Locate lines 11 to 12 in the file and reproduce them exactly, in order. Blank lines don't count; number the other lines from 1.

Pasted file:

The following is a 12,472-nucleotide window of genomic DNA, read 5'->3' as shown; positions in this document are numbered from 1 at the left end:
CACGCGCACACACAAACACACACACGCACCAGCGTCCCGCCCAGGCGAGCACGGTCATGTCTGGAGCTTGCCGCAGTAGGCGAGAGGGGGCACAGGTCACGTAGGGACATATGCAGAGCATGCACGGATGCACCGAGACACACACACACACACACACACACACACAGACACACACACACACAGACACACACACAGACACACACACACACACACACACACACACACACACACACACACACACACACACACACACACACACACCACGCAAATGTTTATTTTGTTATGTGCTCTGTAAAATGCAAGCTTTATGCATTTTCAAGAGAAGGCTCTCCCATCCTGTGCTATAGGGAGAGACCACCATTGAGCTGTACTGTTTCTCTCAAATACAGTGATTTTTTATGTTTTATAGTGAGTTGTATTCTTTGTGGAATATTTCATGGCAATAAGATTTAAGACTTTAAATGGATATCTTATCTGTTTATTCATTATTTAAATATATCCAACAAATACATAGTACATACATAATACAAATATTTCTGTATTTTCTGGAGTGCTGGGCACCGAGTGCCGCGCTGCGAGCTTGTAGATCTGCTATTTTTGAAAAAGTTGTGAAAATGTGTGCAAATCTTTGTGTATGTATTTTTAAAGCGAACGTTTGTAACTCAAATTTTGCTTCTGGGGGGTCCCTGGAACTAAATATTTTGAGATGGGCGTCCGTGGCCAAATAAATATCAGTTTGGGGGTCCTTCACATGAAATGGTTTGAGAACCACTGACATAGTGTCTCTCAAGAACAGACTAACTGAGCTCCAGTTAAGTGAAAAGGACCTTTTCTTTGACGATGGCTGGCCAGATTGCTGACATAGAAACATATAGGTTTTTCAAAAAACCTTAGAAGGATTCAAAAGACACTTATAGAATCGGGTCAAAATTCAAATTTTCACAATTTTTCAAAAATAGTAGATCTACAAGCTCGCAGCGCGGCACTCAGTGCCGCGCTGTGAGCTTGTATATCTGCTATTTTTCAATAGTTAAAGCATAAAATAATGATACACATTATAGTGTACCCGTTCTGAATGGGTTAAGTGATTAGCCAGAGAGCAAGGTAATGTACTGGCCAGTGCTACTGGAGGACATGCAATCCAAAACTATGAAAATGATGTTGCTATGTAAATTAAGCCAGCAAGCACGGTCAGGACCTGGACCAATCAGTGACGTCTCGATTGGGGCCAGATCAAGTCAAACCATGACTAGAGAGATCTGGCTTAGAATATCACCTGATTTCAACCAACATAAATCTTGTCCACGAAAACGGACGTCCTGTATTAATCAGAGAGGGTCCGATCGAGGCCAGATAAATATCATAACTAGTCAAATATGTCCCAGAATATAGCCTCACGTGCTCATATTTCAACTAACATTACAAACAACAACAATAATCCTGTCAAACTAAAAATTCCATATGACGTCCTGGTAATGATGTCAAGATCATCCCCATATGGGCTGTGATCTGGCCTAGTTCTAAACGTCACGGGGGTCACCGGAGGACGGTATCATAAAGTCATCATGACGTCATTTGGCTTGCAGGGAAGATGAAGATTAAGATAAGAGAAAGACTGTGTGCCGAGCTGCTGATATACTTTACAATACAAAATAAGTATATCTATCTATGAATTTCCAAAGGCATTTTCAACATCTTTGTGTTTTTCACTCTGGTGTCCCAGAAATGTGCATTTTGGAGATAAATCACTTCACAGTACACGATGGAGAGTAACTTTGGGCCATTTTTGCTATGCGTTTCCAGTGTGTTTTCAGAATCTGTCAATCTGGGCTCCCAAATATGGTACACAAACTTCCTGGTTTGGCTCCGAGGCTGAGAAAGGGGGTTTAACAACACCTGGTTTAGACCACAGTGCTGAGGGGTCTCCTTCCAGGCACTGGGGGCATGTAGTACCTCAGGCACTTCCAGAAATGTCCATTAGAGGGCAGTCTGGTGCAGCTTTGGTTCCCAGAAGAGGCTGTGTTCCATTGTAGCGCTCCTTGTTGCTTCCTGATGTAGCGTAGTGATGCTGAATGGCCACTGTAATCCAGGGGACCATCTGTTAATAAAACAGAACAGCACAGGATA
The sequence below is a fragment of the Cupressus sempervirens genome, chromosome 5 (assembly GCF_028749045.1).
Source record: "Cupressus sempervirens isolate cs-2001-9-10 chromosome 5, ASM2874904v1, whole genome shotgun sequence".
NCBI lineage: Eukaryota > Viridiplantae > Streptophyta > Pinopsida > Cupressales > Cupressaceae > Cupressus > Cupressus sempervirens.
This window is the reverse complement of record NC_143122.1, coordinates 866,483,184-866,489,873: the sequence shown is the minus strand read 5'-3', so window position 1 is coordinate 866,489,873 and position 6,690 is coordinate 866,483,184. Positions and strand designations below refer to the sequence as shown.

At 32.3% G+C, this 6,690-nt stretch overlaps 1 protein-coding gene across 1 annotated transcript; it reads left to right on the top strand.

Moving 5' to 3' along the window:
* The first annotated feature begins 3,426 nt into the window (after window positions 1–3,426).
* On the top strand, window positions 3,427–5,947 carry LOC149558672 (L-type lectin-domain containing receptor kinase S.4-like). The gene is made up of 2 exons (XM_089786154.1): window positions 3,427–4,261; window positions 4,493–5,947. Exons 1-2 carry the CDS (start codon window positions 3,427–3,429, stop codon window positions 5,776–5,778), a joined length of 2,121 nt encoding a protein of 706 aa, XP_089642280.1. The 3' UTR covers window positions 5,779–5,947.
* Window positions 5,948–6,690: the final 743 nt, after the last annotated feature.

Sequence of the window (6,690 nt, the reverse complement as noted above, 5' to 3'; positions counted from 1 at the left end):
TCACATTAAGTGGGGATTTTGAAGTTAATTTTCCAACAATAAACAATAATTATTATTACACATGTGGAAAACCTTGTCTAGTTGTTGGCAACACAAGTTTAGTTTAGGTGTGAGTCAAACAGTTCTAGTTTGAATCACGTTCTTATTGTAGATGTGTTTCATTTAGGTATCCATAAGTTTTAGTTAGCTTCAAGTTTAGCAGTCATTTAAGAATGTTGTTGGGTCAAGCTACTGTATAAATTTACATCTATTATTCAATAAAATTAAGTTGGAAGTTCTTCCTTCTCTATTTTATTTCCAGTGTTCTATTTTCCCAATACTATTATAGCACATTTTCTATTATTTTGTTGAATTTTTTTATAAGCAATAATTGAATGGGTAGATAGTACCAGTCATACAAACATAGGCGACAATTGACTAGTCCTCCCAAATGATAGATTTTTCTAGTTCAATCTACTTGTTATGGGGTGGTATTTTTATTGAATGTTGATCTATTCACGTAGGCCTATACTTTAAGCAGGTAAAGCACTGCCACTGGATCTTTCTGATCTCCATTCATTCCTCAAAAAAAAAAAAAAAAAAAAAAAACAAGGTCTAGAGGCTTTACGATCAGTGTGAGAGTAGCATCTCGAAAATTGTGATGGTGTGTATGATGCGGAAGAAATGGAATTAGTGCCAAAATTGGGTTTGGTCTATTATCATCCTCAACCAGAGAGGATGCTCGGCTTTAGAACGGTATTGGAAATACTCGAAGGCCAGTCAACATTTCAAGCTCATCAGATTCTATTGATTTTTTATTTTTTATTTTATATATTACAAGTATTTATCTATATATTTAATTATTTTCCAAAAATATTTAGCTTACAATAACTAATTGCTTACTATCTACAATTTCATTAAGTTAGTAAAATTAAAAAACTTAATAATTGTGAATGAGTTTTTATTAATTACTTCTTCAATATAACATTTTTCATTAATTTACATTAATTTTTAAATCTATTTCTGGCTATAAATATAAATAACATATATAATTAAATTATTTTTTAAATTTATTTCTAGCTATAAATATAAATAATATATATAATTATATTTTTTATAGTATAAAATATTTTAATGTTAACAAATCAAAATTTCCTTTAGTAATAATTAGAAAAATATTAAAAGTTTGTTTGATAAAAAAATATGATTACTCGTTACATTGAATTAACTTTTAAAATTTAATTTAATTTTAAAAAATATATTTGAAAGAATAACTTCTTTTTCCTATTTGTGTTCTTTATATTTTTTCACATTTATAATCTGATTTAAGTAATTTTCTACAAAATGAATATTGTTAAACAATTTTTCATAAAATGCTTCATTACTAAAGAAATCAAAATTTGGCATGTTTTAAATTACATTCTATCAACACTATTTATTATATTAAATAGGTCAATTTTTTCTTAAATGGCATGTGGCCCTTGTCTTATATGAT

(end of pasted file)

* Window positions 5,948–6,690: the final 743 nt, after the last annotated feature.

Sequence of the window (6,690 nt, the reverse complement as noted above, 5' to 3'; positions counted from 1 at the left end):